Clemence Williams in rehearsal in 2019. Photo: Deryk McAlpin
Clemence Williams in rehearsal in 2019. Photo: Deryk McAlpin

MTC Education

The Art of Sound

Currently working on Torch the Place, composer and sound designer Clemence Williams reveals how she uses sound to transport audiences through time and place.

Secure your seats to: Torch the Place

A participant in MTC's 2019 Women in Theatre program, Clemence Williams kicks off a big year with the Company by working on Torch the Place. Here, she discusses how she incoporates classical music and technology, diegetic and non-diegetic sound, and learning to accept and love your parents at their most vulnerable.

How would you describe the composition/sound design you’re creating for Torch the Place? What is the world of this play?

Much like the play, the sound design transports us through time and place. It’s filled with 90s nostalgia with a tinge of family trauma.

What kinds of instruments/sounds/genres are you using in your work?

The play begins with oldest sibling, Teresa, playing the ancient and dilapidated family piano. This was the genesis of the sound design/composition. Many of the underscored moments use leitmotifs from popular Rachmaninoff and Chopin piano pieces but often rearranged, texturally thickened and with a modern twist.

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Fiona Choi (Teresa) playing the piano. Photo: Jeff Busby

In your opinion, what is Torch the Place about? How does your composition/sound design support the play’s big ideas?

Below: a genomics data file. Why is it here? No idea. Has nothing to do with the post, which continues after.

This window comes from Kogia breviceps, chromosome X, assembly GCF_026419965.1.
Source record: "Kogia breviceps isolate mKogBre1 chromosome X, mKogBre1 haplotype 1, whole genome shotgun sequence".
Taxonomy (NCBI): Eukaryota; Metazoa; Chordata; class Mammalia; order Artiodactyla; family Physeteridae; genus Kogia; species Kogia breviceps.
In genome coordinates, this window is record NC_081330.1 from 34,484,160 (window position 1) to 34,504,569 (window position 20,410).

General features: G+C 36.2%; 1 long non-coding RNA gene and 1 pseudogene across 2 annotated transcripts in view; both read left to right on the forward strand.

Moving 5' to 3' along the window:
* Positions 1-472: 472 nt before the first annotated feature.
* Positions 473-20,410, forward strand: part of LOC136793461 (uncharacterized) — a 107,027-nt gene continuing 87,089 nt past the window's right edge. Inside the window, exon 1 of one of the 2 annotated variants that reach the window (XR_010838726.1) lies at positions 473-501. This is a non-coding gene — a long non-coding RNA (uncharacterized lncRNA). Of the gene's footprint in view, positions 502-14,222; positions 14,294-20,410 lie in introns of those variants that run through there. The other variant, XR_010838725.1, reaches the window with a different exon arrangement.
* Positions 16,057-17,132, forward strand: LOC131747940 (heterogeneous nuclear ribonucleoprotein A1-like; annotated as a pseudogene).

For me, Torch the Place is about that moment in everyone’s life where they swap positions in the parent/child relationship, where they have to learn to accept and love their parents at their most vulnerable. This switch comes at different moments for each child and therein lies the tension.

This, at times, is represented through discordant notes played by the broken piano, as well as the juxtaposition of classical pieces with contemporary drum loops.

What technology do you use in your work?

I use a mixture of real recorded instruments and software instruments. In order to write music that sounds like it’s using the piano on stage, I needed to record each note of the piano individually to recreate a software keyboard.

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Diana Lin and Fiona Choi with the piano onstage. Photo: Jeff Busby

Could you give an example of how you’re using diegetic and non-diegetic sound?

Diegetic sound: The sound coming from the radio, the TV, the skip arriving.

Non-diegetic sound: The underscoring, the scene transitions.

Where it can get a bit confusing: Mulan starts out as being on the TV only (diegetic) but then expands out to the whole theatre like we are all inside the movie (non-diegetic).

Is there a particular moment in the play that you’re especially excited about?

The game show is a lot of fun. It’s as close as I will ever get to working on The Voice.

Torch the Place is on the VCE playlist for Theatre Studies. Is there anything else about your composition/sound design that you’d like to share with students?

The challenge of sound design and composition is to knit together the two energies of scenes. Have a think about how the music lifts/deflates the mood and tension at the end/beginning of a scene.

Torch the Place is on at Arts Centre Melbourne, Fairfax Studio, from 8 February.

Published on 13 February 2020

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